Heh, this is where a non-coder (well, OK; ex-coder) sounds off on programming. File under "teaching grandma to suck eggs" if you like, unless you find yourself asking "I make what I think is pretty good software, yet my clients shout at me and go off and use something else, and I can't figure out why".
Features may make folks warm to a product, but there are two things that make them hate a product and never want to use it again:
1) It corrupts or loses data
2) It acts beyond the user's intention
Sure, "difficult to use" issues may cause folks to bounce off a product, but nothing else engenders pure hatred as the above two crises will do. Today's post goes about (1).
User data is the only component that cannot be replaced by throwing money at the problem. It's unique to the user, and should be treated with the utmost respect. User preferences and settings should be included within this umbrella of care.
If your application creates and manages user data, then you have to ensure that the full infrastructure exists to manage that data, including backup, transfer between systems, integration into other data sets, and recovery or repair.
The easiest way to do that is to use a generic data structure that already enjoys such infrastructure, to ensure the location of the data can be controlled by the user, and that the data set is free of infectable code, version-specific program material, or other bloat. This way, the user can locate the data within their existing data set and it will be backed up with that.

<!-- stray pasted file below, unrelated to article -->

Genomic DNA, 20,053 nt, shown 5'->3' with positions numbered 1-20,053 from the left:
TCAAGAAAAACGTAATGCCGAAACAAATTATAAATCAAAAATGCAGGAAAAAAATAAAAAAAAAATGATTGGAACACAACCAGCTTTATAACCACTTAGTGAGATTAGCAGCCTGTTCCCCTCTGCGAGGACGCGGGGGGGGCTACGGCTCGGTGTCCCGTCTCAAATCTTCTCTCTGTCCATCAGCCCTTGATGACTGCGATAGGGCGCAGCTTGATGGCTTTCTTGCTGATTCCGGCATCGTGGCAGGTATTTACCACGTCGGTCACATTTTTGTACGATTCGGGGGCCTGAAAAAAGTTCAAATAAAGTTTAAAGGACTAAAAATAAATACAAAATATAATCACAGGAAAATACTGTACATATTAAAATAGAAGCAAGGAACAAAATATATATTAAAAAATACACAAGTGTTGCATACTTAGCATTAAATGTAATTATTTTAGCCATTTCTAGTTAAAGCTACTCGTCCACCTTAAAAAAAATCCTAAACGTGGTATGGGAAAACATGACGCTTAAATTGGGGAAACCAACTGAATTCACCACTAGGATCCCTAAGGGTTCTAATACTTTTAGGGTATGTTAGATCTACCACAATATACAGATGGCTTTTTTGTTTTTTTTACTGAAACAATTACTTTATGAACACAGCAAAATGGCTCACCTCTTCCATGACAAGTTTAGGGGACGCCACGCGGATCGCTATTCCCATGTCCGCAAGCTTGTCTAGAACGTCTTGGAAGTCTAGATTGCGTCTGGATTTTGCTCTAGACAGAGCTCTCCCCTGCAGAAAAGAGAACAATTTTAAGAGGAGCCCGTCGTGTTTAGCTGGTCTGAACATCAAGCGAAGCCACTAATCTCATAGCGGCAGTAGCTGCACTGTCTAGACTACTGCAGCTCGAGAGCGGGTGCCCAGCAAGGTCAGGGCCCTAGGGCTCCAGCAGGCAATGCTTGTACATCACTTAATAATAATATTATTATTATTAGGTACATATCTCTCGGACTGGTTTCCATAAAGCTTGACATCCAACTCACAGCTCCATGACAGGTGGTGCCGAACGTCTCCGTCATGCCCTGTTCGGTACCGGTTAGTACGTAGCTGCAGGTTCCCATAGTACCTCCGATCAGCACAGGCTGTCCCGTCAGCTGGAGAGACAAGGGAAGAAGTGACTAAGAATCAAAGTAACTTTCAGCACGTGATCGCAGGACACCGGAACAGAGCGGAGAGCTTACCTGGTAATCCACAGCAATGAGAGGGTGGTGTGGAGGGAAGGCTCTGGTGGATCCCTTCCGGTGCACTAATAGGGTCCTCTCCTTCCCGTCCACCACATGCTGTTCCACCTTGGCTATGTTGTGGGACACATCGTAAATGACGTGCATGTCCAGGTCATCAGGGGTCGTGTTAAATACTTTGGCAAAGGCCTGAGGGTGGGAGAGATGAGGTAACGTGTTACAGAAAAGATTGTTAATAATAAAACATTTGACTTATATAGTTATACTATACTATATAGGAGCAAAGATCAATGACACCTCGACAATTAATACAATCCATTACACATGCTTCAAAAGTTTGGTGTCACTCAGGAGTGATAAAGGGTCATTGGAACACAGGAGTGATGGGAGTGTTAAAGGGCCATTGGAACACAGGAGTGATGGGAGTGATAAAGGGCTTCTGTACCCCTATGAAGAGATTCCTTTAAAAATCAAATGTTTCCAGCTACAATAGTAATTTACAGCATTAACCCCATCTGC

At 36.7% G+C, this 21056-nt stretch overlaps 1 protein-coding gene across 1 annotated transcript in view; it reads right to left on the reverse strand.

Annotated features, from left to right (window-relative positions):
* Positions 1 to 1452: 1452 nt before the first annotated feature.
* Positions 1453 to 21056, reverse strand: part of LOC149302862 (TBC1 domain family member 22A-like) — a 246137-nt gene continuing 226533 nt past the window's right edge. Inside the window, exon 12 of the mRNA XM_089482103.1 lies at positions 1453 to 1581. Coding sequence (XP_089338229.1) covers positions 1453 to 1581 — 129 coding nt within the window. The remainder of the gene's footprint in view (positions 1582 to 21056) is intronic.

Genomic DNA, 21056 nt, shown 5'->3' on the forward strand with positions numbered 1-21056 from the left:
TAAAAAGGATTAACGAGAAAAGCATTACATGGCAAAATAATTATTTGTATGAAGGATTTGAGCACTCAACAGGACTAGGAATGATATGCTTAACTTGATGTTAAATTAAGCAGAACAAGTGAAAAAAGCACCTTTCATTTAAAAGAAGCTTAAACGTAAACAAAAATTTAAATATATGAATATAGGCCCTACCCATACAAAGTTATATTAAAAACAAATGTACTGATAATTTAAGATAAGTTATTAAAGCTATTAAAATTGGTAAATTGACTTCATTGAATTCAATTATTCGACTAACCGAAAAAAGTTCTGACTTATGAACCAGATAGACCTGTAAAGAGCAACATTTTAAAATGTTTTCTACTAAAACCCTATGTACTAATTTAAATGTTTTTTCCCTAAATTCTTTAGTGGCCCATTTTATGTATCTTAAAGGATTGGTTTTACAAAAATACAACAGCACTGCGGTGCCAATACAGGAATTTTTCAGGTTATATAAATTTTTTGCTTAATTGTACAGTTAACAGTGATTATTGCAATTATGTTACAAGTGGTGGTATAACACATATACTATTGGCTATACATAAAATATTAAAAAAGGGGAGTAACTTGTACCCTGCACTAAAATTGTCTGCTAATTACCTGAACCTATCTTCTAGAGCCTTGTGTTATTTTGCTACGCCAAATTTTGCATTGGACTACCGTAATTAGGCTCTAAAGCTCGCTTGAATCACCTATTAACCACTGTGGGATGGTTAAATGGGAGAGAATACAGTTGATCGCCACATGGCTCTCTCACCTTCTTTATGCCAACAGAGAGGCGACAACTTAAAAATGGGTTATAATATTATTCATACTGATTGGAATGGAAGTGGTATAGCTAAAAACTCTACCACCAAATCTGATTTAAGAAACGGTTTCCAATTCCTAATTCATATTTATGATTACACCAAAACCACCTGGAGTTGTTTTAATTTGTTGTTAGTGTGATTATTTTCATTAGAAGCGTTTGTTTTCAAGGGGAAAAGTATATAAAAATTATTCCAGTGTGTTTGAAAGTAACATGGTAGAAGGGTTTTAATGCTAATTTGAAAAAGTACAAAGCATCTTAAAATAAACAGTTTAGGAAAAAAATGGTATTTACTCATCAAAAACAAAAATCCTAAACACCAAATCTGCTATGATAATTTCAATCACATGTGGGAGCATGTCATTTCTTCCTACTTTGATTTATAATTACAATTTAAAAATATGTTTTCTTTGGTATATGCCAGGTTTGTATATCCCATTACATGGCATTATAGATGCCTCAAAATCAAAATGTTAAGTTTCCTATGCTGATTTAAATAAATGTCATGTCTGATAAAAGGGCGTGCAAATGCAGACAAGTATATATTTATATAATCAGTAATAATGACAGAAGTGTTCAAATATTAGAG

If you have to create a proprietary binary file structure, then it's best (from a recovery perspective) to document this structure so that raw binary repair or salvage is possible. When the app handles the data, it should sanity-check the structure and fail gracefully if need be, with useful error messages. It's particularly important not to allow malformed data to overrun buffers or get other opportunities to act as code.
Large, slowly-growing files pose the largest risk for fragmentation, long critical periods during updates, and corruption. Don't stick everything in one huge file, such as a .PST, so that if this file blinks, all data is lost. It's also helpful to avoid file and folder names with the first 6 characters in common (as these generate ambiguous 8.3 names) and deeply-nested folders. Ask yourself what you'd like to see if you had to do raw disk data recovery, and be guided by that.
When it comes to data portability and integration, this works best if you avoid version dependencies and "special" names. For example, an email app that has "special" structure for InBox and OutBox is going to be a problem if one wants to drop these from another system, so they can be integrated into an existing data set. It should be possible to rename these so they don't overwrite what is there already, and have the application see them as ordinary extra mailboxes.
From a survivability perspective, it should be possible to manage the data from the OS, i.e. simply drop the files into place and the application will see and use them. If you fuss with closed-box indexing or data integration, then you're forced to provide your own special import and export tools, and things become very brittle if there is only one "special" code set that can manage the data.
Don't forget whose data it is - it's the users, not yours. Warn the user about consequences, but it is not your data to "own" in the sense that nothing else can touch it, and that anything outside the app that nudges the data should cause the app to be unable to use it.
What makes for good survivability, may be bad for data security. If there's a need to keep data private, you may have to impact on data survivability to the point that you have to assume full responsibility for data management - something not to be taken lightly.
This is a different issue from security, and goes about limiting the behavior of data to the level of risk that is anticipated by the user. But that's another day's bloggery :-)